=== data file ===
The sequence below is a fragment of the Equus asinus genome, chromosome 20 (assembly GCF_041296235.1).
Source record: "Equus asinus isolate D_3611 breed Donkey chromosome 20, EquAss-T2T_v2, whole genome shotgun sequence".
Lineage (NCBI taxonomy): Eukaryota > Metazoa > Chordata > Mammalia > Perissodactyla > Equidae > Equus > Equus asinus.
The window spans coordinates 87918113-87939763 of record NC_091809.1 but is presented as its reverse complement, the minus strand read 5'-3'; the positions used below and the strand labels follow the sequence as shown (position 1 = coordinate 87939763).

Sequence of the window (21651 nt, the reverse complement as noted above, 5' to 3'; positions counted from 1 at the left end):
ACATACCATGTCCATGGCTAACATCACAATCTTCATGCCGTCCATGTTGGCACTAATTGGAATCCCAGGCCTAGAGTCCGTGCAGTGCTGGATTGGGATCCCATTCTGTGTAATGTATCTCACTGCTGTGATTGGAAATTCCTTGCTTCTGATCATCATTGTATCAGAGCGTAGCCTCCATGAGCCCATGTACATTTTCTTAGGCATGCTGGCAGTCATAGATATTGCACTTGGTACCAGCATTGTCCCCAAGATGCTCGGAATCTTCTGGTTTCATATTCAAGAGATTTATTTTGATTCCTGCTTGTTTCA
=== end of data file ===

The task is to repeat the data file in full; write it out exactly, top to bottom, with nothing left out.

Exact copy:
The sequence below is a fragment of the Equus asinus genome, chromosome 20 (assembly GCF_041296235.1).
Source record: "Equus asinus isolate D_3611 breed Donkey chromosome 20, EquAss-T2T_v2, whole genome shotgun sequence".
Lineage (NCBI taxonomy): Eukaryota > Metazoa > Chordata > Mammalia > Perissodactyla > Equidae > Equus > Equus asinus.
The window spans coordinates 87918113-87939763 of record NC_091809.1 but is presented as its reverse complement, the minus strand read 5'-3'; the positions used below and the strand labels follow the sequence as shown (position 1 = coordinate 87939763).

Sequence of the window (21651 nt, the reverse complement as noted above, 5' to 3'; positions counted from 1 at the left end):
ACATACCATGTCCATGGCTAACATCACAATCTTCATGCCGTCCATGTTGGCACTAATTGGAATCCCAGGCCTAGAGTCCGTGCAGTGCTGGATTGGGATCCCATTCTGTGTAATGTATCTCACTGCTGTGATTGGAAATTCCTTGCTTCTGATCATCATTGTATCAGAGCGTAGCCTCCATGAGCCCATGTACATTTTCTTAGGCATGCTGGCAGTCATAGATATTGCACTTGGTACCAGCATTGTCCCCAAGATGCTCGGAATCTTCTGGTTTCATATTCAAGAGATTTATTTTGATTCCTGCTTGTTTCA